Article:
Afro from the Comet Gallery years to the postwar period is an exhibition project curated by Giuseppe Appella articulated in two exhibitions: by Fabrizio Russo forty-four works on paper made between 1936, the date of a beautiful view of Piazza Navona, and 1948; by Francesca Antonacci sixteen important paintings.
The exhibitions investigate a chapter of Afro’s artistic career little known to the general public: the his figurative painting from the mid-1930s to the late 1940s. The Afro that will be seen in the exhibition is a dazzling talent observed in the preparatory phase of what, from 1950 on, will become his unmistakable mark of recognition, in which an orientation to the new does not implies a rejection of previous tradition. A young artist, between the ages of twenty and thirty, yet perfectly mature and in full possession of the sparkling confidence that, without flexing, will will accompany him to the end of existence. In the background is the fervid cultural context in which the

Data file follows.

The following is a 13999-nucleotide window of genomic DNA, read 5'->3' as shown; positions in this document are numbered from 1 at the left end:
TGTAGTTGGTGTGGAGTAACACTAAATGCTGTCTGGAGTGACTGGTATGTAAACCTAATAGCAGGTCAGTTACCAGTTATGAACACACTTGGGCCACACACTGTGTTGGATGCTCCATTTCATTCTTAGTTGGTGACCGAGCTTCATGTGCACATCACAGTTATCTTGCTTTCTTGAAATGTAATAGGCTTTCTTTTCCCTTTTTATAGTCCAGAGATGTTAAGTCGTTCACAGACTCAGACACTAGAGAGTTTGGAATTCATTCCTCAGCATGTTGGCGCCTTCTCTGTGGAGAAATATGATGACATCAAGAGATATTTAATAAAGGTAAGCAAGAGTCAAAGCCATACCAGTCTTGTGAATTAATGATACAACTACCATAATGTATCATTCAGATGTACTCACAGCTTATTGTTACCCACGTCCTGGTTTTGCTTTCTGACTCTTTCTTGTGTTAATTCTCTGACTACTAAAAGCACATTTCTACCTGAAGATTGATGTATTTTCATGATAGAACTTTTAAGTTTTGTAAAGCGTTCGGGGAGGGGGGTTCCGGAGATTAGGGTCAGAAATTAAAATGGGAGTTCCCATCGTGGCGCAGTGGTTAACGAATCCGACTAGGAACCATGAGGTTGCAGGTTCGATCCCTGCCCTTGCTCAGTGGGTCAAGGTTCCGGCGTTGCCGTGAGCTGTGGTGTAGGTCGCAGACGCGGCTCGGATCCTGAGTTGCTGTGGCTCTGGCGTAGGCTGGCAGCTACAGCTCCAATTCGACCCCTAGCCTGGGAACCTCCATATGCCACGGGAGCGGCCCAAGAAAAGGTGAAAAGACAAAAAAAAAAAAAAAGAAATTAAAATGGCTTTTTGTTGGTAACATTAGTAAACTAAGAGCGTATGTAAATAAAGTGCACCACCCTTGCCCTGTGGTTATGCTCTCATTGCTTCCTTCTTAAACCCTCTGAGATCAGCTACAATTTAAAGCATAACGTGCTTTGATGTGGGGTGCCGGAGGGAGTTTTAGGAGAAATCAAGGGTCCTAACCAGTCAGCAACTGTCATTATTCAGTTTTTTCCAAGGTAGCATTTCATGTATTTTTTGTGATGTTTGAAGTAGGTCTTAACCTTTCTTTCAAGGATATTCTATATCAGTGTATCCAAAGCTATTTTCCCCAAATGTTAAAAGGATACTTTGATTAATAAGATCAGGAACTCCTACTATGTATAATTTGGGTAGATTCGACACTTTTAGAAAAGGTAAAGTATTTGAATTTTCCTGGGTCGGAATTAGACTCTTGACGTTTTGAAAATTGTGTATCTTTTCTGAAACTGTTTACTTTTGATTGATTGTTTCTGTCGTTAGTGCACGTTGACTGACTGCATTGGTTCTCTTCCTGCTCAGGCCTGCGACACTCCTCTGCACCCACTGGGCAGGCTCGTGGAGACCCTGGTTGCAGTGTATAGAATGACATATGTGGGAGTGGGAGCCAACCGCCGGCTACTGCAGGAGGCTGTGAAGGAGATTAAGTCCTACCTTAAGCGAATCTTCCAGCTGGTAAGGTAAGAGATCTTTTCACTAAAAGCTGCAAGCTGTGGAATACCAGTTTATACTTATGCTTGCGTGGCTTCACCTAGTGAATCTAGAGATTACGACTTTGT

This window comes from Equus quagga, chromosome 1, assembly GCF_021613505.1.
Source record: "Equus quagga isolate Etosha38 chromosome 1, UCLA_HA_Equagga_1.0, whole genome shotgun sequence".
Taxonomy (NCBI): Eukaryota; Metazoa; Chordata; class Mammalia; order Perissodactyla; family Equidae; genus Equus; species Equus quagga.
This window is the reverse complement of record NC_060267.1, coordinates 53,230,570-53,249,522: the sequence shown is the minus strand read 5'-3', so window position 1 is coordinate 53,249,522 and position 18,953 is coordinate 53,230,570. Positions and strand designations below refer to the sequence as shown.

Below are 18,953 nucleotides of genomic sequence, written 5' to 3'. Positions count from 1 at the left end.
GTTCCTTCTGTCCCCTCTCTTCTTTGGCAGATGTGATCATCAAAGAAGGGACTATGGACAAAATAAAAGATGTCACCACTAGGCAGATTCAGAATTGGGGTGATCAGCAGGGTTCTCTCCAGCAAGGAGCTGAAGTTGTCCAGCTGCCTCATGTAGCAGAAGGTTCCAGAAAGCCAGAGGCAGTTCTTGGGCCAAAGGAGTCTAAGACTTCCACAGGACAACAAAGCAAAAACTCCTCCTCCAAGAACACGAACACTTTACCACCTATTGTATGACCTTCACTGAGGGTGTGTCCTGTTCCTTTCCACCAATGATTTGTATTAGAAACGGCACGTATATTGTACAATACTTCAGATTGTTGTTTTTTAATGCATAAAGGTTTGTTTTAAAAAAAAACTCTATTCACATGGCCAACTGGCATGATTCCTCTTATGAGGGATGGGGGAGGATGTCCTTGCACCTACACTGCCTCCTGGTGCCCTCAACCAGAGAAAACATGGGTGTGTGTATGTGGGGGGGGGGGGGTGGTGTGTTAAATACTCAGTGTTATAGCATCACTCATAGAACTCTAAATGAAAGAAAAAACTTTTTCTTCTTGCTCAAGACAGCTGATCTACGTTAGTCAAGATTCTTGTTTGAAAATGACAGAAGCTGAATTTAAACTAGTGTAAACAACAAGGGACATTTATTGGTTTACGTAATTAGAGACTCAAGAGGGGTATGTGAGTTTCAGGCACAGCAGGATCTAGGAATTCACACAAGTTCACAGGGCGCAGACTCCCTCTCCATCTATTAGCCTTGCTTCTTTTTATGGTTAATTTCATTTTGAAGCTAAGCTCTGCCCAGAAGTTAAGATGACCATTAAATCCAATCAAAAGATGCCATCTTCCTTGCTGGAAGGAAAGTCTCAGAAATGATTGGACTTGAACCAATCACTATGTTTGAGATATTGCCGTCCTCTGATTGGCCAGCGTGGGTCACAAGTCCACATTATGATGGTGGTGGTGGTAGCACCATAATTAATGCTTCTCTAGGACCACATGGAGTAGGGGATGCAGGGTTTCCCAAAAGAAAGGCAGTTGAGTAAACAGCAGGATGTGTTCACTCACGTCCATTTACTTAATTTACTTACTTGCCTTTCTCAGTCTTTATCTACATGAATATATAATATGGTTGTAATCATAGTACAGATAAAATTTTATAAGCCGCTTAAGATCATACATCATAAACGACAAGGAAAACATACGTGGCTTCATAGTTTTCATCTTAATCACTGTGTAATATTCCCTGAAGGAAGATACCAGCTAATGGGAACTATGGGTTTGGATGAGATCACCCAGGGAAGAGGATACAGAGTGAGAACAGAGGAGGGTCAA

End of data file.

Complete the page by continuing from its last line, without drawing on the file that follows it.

brothers Afro, Mirko and Dino Basaldella are fortunate enough to be welcomed at the time of their move to Rome from Udine. Indeed, the chronology of the works on display offers the cue to recount an environment of incomparable glamour, the one revolving around the Galleria della Comet and the salon of Anna Laetitia Pecci Blunt.
Giuseppe Appella writes in the catalog essay, “There is no image that Afro painted without first having verified it on paper.” In the decade considered by the exhibition, Afro appears committed to taking note of the variety of currents moving in Italy and Europe, to grafting the novelties coming from Paris onto the perfect mastery of the “achievements of the Venetian Renaissance,” “assimilating opposites into unity of style” (G. Appella).